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Flashcards in Class #4 Deck (44):
1

How do the kidneys maintain bone calcium levels?

By Activating vitamin D

2

What is Glomerulonephritis?

2nd leading cause of kidney failure

3

What causes Glomerulonephritis?

-Hereditary
-Other disease process
-Injury from antibodies reacting with antigens in the glomeruli
injury from circulating antibody/antigen complexes that lodge in the glomeruli

4

What are the 4 types of glomerularnephritis?

Proliferative
Infiltration of WBCs and proliferation of glomerular cells
Membranous
Thickening of glomerular capillary wall
Sclerotic
Increased extracellular matrix
Diffuse/focal/segmental
Ex: Mesangial (involves only these cells)

5

Manifestations of Acute Nephritic Syndrome

Hematuria** HALLMARK SIGN
Decreased GFR
Azotemia (build up of nitrogenous waste)
Oliguria
Fluid retention (edema, HTN)
*Shortness of Breath from the buildup of fluid*

6

What is Acute Nephritic Syndrome?

Inflammatory response that damages the glomerular capillary wall

7

How can nephritic syndrome be treated?

-children have spontaneous recovery
-Adults--treat the symptoms
-antibiotics
-fluids

8

What is rapidly progressive glomerulonephritis? Explain the patho.

signs of severe glomerular injury without a specific cause.
*Proliferation of glomerular cells, with monocytes & macrophages destroy Bowman space

9

Name a rare type of rapidly progressive glomerulonephritis

Goodpastures Syndrome

10

What is Nephrotic Syndrome?

Damage to the integrity of the glomerular membrane caused by medications, neoplasms, inflammation

11

Symptoms of Nephrotic Syndrome?

*Increased GFR, but you are losing things into your urine that you shouldnt
*Massive proteinuria
*Hypoalbuminemia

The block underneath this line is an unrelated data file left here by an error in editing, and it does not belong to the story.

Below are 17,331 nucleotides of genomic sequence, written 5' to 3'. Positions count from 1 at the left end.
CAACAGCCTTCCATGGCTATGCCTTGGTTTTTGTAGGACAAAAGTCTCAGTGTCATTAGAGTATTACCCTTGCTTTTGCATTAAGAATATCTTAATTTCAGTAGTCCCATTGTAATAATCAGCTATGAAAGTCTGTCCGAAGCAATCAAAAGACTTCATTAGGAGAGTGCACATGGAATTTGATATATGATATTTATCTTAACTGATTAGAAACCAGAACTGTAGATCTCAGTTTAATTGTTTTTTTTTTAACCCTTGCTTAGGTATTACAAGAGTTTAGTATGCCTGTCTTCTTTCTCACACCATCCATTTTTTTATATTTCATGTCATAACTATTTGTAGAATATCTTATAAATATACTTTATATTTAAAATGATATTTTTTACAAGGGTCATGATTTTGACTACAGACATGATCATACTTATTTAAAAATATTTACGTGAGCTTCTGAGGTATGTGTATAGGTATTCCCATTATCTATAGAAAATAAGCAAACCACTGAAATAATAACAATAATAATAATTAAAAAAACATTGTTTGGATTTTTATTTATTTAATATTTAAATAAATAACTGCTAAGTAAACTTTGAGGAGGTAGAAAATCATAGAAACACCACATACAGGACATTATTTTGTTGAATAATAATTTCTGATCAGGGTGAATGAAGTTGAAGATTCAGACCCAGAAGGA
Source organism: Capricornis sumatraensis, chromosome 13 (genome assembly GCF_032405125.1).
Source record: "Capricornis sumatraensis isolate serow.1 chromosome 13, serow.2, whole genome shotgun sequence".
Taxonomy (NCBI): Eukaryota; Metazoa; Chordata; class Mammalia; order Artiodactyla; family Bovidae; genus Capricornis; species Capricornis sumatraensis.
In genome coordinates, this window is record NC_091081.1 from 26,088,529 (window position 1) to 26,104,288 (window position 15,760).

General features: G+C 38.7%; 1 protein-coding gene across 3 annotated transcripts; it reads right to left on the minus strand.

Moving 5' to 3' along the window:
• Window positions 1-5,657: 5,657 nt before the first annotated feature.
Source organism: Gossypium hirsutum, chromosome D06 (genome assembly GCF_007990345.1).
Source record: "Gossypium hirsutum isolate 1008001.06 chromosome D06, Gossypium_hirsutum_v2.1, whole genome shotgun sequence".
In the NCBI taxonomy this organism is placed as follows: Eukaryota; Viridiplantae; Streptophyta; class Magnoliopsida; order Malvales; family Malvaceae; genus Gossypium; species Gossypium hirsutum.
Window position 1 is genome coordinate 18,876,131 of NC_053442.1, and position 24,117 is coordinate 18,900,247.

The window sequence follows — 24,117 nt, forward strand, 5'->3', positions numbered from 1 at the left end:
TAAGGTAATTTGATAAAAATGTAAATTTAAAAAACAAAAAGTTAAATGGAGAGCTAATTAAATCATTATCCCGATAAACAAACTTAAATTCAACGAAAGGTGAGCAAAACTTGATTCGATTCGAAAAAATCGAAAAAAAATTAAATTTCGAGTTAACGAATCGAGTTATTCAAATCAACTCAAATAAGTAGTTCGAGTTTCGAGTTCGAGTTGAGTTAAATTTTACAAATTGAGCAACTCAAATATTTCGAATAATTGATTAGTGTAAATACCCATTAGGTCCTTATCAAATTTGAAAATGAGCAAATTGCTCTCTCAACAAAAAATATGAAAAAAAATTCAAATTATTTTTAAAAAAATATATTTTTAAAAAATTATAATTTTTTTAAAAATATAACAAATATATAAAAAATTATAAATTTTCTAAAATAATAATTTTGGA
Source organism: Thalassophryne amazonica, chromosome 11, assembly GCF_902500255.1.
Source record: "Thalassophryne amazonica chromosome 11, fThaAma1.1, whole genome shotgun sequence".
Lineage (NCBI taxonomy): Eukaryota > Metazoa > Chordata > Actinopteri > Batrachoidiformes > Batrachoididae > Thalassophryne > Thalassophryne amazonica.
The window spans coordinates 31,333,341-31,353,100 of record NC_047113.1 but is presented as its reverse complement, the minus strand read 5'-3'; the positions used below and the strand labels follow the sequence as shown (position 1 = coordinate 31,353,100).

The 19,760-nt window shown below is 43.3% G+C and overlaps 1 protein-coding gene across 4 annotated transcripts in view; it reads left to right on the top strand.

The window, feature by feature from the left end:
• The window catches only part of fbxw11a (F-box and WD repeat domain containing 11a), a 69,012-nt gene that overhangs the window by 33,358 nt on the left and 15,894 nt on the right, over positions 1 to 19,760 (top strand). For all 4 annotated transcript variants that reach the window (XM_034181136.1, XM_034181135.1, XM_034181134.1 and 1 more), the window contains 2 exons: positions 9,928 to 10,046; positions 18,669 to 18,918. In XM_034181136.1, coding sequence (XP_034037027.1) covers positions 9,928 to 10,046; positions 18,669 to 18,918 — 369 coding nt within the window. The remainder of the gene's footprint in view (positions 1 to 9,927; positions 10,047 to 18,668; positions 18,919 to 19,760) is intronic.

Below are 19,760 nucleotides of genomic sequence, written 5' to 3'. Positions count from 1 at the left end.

*Edema (anasarca) : When you lose the protein in your urine, the blood doesn’t have the osmotic pressure to hold fluid in your vascular space
*Lipiduria--Lose lipids in your urine
*Hyperlipidemia--compensatory action when you lose proteins and lipids and your liver synthesis more proteins to increase lipids

12

What is acute pyelonephritis? What causes it?

Caused by Bacterial infection of upper UT with infrarenal reflux, or movement of urine in the wrong direction

13

TRUE OR FALSE
Nephritic syndromes are characterized by blood in the urine?

TRUE

14

What are contributing factors to acute pyelonephritis?

Outflow obstruction
Catheterization
Vesicoureteral reflux (urine moves backwards from the ureters into the bladder and into the kidney)
Pregnancy
-Neurogenic Bladder

15

Manifestations of acute pyelonephritis

Rapid chills and fever
Ache/pain unilateral or bilateral
*Costovertebral Angle
-Dysuria, frequency, urgency
-N/V, abdominal pain radiating to the back

16

Treatment of acute pyelonephritis

Symptomatic pain relief
Fluids to aid dysuria
Antibiotics

17

Chronic pyelonephritis. What does it usually affect?

Scarring and deformation of renal calyces and pelvis, with atrophy and thinning of cortex
Usually affects the proximal and distal tubules

18

What causes chronic pyelonephritis?

-Recurrent or persistent infection
-Intrarenal reflux

19

What does the effect of toxin-related nephropathies dependent on?

-Action of drugs/toxins
-Number of toxins involved
-Existence of pre-renal issues that decrease blood flow to kidney
-Formation of crystals
-Hypersensitivity response

20

What is polycyctic Kidney Disease?

Inherited autosomal dominant
Generally older population; progresses slowly
Fluid-filled cysts in kidney and liver